"To force the pace and never to be still/ Is not the way of those who study birds/ Or women. The best poets wait for words./ The hunt is not an exercise of will/ But patient love relaxing on a hill...In this the poet finds his moral proved,/ Who never spoke before his spirit moved."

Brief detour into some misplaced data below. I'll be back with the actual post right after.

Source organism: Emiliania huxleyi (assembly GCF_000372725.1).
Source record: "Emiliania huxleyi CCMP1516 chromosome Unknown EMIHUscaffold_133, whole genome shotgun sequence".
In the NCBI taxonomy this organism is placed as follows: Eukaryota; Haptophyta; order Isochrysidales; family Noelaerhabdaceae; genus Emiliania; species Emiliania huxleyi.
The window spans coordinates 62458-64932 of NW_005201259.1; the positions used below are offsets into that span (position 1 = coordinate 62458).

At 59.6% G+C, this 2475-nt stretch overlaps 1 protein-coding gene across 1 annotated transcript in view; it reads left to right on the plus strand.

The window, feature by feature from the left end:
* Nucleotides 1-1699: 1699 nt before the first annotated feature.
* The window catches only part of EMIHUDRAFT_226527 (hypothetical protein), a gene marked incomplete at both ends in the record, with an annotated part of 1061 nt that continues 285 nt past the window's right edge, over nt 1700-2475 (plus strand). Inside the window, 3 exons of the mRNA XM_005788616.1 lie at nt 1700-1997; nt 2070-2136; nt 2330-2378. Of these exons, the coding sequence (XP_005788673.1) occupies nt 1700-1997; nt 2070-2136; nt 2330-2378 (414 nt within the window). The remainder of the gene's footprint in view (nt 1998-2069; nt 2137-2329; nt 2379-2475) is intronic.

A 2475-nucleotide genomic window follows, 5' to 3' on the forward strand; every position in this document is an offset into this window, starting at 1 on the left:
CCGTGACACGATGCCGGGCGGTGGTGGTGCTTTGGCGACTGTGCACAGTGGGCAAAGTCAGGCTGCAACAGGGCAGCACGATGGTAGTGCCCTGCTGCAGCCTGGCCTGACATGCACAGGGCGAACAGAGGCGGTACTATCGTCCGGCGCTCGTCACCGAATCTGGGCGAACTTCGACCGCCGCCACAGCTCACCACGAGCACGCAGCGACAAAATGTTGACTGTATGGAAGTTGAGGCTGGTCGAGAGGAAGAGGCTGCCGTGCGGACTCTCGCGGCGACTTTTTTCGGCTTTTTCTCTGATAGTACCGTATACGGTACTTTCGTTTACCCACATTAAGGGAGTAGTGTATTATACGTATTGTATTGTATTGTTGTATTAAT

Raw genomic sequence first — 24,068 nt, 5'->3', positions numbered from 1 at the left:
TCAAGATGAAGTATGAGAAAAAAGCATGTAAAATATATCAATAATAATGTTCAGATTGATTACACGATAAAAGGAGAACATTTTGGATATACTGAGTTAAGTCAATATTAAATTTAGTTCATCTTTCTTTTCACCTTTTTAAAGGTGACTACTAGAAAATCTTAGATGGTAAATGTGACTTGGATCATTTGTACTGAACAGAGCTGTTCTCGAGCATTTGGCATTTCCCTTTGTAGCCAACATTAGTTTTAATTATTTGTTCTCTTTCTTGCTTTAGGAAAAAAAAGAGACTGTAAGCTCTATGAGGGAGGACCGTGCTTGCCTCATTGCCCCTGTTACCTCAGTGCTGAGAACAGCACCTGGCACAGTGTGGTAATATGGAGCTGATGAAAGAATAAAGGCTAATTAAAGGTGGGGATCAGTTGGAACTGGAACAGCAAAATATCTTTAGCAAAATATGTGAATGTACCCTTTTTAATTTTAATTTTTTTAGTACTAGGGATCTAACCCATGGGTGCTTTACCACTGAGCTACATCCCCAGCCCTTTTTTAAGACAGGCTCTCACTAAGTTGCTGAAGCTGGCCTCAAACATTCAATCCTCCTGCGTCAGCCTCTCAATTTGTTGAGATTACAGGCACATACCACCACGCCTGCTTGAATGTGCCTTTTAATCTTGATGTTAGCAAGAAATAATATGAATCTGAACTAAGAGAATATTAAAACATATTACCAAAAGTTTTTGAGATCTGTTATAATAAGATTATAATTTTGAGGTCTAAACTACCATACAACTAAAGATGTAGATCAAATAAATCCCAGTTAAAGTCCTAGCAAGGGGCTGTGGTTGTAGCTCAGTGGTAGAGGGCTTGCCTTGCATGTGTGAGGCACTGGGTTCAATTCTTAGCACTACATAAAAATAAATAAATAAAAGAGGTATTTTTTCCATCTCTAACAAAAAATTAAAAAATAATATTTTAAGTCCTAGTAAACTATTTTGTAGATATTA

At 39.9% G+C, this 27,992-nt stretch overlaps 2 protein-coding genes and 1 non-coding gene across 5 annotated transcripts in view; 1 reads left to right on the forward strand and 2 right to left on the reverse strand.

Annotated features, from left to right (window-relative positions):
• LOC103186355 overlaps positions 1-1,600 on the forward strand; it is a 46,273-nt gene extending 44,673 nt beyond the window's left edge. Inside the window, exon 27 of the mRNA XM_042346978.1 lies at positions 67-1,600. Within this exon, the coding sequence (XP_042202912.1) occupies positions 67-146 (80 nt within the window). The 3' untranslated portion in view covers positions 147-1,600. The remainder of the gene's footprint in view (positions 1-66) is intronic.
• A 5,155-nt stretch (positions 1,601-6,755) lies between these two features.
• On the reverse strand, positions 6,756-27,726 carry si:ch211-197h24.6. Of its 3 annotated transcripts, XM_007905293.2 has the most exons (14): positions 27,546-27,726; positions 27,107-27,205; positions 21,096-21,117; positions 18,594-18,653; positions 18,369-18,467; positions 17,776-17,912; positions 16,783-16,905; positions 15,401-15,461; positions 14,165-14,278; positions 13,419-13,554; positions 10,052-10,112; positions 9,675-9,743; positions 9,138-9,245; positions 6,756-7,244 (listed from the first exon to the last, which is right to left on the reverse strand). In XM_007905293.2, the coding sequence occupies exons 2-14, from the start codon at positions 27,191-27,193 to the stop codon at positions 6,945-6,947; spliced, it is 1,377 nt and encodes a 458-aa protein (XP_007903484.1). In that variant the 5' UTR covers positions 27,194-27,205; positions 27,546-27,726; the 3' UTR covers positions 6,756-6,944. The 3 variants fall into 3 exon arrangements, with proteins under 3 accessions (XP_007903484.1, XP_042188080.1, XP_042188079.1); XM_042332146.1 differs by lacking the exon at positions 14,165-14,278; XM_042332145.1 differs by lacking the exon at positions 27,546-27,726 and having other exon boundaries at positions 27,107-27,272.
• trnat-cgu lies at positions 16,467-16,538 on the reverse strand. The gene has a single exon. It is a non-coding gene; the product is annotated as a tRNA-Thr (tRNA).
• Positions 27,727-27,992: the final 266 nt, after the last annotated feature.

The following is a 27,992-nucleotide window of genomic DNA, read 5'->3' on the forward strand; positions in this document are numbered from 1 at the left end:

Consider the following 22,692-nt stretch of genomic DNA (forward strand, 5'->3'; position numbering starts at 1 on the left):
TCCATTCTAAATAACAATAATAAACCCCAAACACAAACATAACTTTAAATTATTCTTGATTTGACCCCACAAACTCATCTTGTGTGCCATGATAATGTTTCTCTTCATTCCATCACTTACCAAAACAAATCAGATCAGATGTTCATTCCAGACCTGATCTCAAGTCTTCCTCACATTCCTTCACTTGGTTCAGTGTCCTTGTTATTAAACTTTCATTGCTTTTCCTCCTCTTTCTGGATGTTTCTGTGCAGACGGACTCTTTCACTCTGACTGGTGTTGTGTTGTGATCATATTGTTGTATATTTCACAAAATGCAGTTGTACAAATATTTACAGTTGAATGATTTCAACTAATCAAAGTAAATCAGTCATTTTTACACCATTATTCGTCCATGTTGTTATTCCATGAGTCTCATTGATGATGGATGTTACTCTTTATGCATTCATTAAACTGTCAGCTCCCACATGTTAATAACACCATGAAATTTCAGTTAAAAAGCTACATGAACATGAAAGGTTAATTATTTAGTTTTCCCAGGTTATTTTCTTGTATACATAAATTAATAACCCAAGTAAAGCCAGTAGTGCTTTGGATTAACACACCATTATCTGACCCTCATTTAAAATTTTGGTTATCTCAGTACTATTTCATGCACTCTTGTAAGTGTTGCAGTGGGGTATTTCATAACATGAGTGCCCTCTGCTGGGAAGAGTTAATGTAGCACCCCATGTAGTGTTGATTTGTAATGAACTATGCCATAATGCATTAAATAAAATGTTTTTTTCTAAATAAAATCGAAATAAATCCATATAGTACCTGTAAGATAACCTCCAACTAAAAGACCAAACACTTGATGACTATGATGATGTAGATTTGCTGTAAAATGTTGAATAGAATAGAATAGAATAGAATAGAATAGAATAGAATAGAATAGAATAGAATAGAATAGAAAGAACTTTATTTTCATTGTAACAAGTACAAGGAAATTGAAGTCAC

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The image that I will always carry of Ezekiel is that of a man in aquiline profile, hunched over a spot-lit desk, held in the narrow frame of a door. Immersed though he might be in writing, editing or answering correspondence, he always left his door ajar, a line of communication with the busy world of arrivals and departures, voices and sirens. That was how I first saw Ezekiel when taken to see him, as a boy barely out of school, by my father; the two had been near-contemporaries at Wilson College. Wilson in the 1940s was a hotbed of student activism, with the Gandhian nationalists and the militant Left equally vocal; Ezekiel, as an Indian Jew, found himself caught up by the nationalist tide, yet had to consider, unlike his Hindu and Muslim compatriots, the call of Zionism. Was he to write in the English acquired by his Victorian forebears, or revert to the Marathi of his Konkan ancestors; or instruct himself in the Hebrew being promoted by his western cousins? Soon enough, he dedicated himself, not to a distant homeland promised to returning exiles or a paradise beyond the ocean, but to the society he knew best. Some of his confreres moved to London or New York, or embraced a life of peripatetic internationalism; others devoted themselves to activism in villages where corruption and destitution reigned. Ezekiel, ever the votary of the golden mean, elected to remain in Bombay, addressing both the cosmopolitan and the local in this volatile crucible. In "Background, Casually", he concludes: